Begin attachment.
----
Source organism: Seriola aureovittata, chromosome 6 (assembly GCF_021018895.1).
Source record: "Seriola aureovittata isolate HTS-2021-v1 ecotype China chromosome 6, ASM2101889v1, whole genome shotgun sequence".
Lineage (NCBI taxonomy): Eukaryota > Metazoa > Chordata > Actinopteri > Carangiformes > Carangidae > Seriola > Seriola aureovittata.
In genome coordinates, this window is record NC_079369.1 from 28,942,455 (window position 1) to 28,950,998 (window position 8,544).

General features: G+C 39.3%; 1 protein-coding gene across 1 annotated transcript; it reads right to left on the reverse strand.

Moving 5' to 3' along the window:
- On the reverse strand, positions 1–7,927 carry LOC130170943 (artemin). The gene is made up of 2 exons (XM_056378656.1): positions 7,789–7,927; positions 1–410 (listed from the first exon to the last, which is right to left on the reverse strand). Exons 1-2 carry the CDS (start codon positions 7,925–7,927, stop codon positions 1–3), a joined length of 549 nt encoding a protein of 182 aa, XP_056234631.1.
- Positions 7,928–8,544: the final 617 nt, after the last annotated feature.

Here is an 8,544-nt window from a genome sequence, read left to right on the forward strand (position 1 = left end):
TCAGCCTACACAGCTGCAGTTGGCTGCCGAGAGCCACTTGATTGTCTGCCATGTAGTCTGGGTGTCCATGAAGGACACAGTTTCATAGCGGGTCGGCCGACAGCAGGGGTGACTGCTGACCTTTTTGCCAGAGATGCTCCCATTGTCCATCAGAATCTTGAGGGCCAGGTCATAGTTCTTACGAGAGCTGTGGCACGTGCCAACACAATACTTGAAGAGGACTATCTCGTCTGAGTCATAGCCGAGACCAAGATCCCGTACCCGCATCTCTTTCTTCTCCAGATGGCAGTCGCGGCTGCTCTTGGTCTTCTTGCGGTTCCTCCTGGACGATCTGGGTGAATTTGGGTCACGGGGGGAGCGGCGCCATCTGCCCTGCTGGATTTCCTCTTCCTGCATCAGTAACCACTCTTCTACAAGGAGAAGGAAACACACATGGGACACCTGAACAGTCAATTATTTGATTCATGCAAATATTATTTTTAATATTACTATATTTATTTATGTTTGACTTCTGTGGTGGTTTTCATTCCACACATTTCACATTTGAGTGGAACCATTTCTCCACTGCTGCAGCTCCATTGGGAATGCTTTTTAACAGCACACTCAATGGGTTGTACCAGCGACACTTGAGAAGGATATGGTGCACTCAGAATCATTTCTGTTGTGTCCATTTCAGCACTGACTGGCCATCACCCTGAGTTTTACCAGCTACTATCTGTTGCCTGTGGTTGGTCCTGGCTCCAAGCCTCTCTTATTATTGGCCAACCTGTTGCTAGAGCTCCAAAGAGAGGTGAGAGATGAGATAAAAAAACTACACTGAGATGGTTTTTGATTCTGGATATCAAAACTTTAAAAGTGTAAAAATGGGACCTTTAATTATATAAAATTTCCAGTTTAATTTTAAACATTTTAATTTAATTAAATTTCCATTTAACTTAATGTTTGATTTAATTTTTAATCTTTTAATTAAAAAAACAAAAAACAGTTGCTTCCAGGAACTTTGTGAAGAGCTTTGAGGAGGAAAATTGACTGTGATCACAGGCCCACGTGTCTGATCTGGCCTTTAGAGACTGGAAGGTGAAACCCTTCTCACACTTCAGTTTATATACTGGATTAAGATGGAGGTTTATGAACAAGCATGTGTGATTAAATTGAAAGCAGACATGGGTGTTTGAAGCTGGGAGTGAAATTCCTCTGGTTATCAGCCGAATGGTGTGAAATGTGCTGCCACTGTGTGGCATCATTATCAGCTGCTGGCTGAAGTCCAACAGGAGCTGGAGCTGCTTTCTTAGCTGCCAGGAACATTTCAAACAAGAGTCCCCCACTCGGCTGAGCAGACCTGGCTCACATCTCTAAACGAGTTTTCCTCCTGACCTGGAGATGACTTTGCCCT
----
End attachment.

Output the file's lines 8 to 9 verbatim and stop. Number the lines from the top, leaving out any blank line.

- Positions 7,928–8,544: the final 617 nt, after the last annotated feature.

Here is an 8,544-nt window from a genome sequence, read left to right on the forward strand (position 1 = left end):